“…a good RPG will talk back.”

Wrote something over at Story Games, on the thread, Keys, aspects, beliefs, etc. – are they really all that? that I wanted to save here and present for further discussion if the rest of you folks who decided not to take the geek pilgrimage this year:

There was an interview with Jared and Luke on a podcast recently and one of them said something really interesting. He said something about, “you can role-play or talk in funny voices with any type of game but a good RPG will talk back.”

Aspects, Beliefs, Keys are more than just incentives, more than just positive reinforcement for role-playing. They are a tool for communication, a way to let everyone at the table know what you want the game to be about, what kind of situations and choices you are looking for at the table. These things start a conversation. These things make that conversation as much a part of the game as a hit point, they put that conversation on the character sheet.

I am reminded one of the Evil Hat crew, I think, who said something like, “The character sheet should be a love letter to the GM.” But it is more than a letter, it is a dialog, a conversation that the mechanics can help along.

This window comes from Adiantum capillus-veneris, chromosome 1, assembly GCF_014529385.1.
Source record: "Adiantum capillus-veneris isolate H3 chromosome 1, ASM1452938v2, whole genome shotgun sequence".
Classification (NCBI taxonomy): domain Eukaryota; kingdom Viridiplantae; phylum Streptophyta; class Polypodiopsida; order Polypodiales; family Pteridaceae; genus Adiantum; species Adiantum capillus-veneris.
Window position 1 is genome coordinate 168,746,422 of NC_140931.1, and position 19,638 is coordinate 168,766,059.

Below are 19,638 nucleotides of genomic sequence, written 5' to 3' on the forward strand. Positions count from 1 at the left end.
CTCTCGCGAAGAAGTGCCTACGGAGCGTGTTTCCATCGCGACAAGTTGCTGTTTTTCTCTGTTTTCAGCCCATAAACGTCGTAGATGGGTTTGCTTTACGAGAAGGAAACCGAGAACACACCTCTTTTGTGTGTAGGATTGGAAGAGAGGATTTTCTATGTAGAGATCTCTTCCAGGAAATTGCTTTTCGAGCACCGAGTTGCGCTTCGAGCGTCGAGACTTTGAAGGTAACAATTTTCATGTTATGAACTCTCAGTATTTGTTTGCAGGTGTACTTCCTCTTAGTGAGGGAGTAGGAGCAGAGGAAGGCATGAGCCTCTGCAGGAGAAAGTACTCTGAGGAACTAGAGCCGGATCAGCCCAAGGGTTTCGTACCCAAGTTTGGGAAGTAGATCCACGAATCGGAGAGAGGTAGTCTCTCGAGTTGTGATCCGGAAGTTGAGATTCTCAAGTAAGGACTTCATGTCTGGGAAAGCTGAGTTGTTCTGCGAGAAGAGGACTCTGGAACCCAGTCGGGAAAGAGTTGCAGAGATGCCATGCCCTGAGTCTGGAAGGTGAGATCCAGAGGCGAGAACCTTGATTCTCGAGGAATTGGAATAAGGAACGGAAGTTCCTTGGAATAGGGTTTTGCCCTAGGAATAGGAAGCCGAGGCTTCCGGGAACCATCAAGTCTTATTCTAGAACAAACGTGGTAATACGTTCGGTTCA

2 thoughts on ““…a good RPG will talk back.”

  1. The useful thing about Flags is they cut out the usual 2-4 session flailing people often do about trying to figure out what each other’s characters are about.

    So far, I haven’t seen any really useful objection about Flags – “We don’t NEED these mechanical things to roll play” is kinda like “We don’t NEED wheels to be round” – if it makes things easier, why do it the hard way?

    So far, most of the objections I’ve seen basically boil down to “Rules = Bad”/”Metagame communication = Bad”.

    (The other way to avoid the flailing is to have resolution mechanics that find out very quickly what players do and don’t find important, but they’re even more invasive from a traditional roleplaying point)

  2. I am considering character sheets for all of the students in my high school classes. How great would if be if each sheet really did inform me, the teacher, what each kid wants the experience to be like!? The catch will be to deliver and still do my job in the state’s eyes.


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